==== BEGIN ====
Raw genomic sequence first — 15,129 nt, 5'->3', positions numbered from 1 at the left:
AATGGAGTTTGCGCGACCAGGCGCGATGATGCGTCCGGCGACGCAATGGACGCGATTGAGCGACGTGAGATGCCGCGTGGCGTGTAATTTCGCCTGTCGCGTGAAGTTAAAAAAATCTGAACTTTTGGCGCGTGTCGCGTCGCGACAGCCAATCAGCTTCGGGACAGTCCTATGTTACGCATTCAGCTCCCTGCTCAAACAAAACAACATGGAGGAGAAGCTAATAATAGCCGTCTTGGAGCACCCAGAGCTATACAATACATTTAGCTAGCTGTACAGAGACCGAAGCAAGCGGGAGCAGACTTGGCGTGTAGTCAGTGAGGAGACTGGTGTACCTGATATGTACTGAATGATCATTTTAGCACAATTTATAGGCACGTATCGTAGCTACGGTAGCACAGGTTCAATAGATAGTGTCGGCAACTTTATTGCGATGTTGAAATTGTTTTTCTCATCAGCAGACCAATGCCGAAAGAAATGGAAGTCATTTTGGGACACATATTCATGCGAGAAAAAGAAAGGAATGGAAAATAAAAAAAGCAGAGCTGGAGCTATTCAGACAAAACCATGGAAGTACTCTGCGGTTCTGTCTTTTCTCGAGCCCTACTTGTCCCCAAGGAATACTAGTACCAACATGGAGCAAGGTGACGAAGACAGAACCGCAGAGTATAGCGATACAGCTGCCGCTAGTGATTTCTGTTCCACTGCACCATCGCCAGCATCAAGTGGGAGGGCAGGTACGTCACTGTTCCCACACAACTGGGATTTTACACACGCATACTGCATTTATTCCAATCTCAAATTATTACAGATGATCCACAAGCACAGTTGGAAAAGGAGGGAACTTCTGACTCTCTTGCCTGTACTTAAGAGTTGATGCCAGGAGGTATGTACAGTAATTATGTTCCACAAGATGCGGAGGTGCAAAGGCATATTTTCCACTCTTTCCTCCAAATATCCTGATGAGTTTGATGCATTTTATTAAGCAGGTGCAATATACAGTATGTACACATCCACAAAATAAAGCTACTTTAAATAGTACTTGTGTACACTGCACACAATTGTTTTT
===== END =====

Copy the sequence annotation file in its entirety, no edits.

Raw genomic sequence first — 15,129 nt, 5'->3', positions numbered from 1 at the left:
AATGGAGTTTGCGCGACCAGGCGCGATGATGCGTCCGGCGACGCAATGGACGCGATTGAGCGACGTGAGATGCCGCGTGGCGTGTAATTTCGCCTGTCGCGTGAAGTTAAAAAAATCTGAACTTTTGGCGCGTGTCGCGTCGCGACAGCCAATCAGCTTCGGGACAGTCCTATGTTACGCATTCAGCTCCCTGCTCAAACAAAACAACATGGAGGAGAAGCTAATAATAGCCGTCTTGGAGCACCCAGAGCTATACAATACATTTAGCTAGCTGTACAGAGACCGAAGCAAGCGGGAGCAGACTTGGCGTGTAGTCAGTGAGGAGACTGGTGTACCTGATATGTACTGAATGATCATTTTAGCACAATTTATAGGCACGTATCGTAGCTACGGTAGCACAGGTTCAATAGATAGTGTCGGCAACTTTATTGCGATGTTGAAATTGTTTTTCTCATCAGCAGACCAATGCCGAAAGAAATGGAAGTCATTTTGGGACACATATTCATGCGAGAAAAAGAAAGGAATGGAAAATAAAAAAAGCAGAGCTGGAGCTATTCAGACAAAACCATGGAAGTACTCTGCGGTTCTGTCTTTTCTCGAGCCCTACTTGTCCCCAAGGAATACTAGTACCAACATGGAGCAAGGTGACGAAGACAGAACCGCAGAGTATAGCGATACAGCTGCCGCTAGTGATTTCTGTTCCACTGCACCATCGCCAGCATCAAGTGGGAGGGCAGGTACGTCACTGTTCCCACACAACTGGGATTTTACACACGCATACTGCATTTATTCCAATCTCAAATTATTACAGATGATCCACAAGCACAGTTGGAAAAGGAGGGAACTTCTGACTCTCTTGCCTGTACTTAAGAGTTGATGCCAGGAGGTATGTACAGTAATTATGTTCCACAAGATGCGGAGGTGCAAAGGCATATTTTCCACTCTTTCCTCCAAATATCCTGATGAGTTTGATGCATTTTATTAAGCAGGTGCAATATACAGTATGTACACATCCACAAAATAAAGCTACTTTAAATAGTACTTGTGTACACTGCACACAATTGTTTTT